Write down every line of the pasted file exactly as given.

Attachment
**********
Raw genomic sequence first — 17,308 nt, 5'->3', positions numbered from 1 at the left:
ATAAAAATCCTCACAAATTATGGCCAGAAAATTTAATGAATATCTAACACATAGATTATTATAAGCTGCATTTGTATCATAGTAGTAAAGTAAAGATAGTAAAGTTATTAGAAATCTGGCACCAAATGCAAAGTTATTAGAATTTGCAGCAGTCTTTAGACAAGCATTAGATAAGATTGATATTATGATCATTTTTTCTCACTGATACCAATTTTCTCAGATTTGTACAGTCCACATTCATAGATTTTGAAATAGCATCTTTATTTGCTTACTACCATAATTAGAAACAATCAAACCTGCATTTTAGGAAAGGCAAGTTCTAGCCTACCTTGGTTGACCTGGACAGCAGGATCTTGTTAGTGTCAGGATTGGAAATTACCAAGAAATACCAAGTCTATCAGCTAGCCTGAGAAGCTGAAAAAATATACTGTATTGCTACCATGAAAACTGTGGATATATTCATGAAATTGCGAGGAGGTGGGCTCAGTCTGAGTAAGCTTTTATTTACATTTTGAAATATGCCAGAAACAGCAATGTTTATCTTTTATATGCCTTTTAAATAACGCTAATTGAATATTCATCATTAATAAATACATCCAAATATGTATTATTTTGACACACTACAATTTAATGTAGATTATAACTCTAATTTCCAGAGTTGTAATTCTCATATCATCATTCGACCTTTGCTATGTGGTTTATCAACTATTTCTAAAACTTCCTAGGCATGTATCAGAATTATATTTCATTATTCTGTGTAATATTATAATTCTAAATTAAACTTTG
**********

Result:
Raw genomic sequence first — 17,308 nt, 5'->3', positions numbered from 1 at the left:
ATAAAAATCCTCACAAATTATGGCCAGAAAATTTAATGAATATCTAACACATAGATTATTATAAGCTGCATTTGTATCATAGTAGTAAAGTAAAGATAGTAAAGTTATTAGAAATCTGGCACCAAATGCAAAGTTATTAGAATTTGCAGCAGTCTTTAGACAAGCATTAGATAAGATTGATATTATGATCATTTTTTCTCACTGATACCAATTTTCTCAGATTTGTACAGTCCACATTCATAGATTTTGAAATAGCATCTTTATTTGCTTACTACCATAATTAGAAACAATCAAACCTGCATTTTAGGAAAGGCAAGTTCTAGCCTACCTTGGTTGACCTGGACAGCAGGATCTTGTTAGTGTCAGGATTGGAAATTACCAAGAAATACCAAGTCTATCAGCTAGCCTGAGAAGCTGAAAAAATATACTGTATTGCTACCATGAAAACTGTGGATATATTCATGAAATTGCGAGGAGGTGGGCTCAGTCTGAGTAAGCTTTTATTTACATTTTGAAATATGCCAGAAACAGCAATGTTTATCTTTTATATGCCTTTTAAATAACGCTAATTGAATATTCATCATTAATAAATACATCCAAATATGTATTATTTTGACACACTACAATTTAATGTAGATTATAACTCTAATTTCCAGAGTTGTAATTCTCATATCATCATTCGACCTTTGCTATGTGGTTTATCAACTATTTCTAAAACTTCCTAGGCATGTATCAGAATTATATTTCATTATTCTGTGTAATATTATAATTCTAAATTAAACTTTG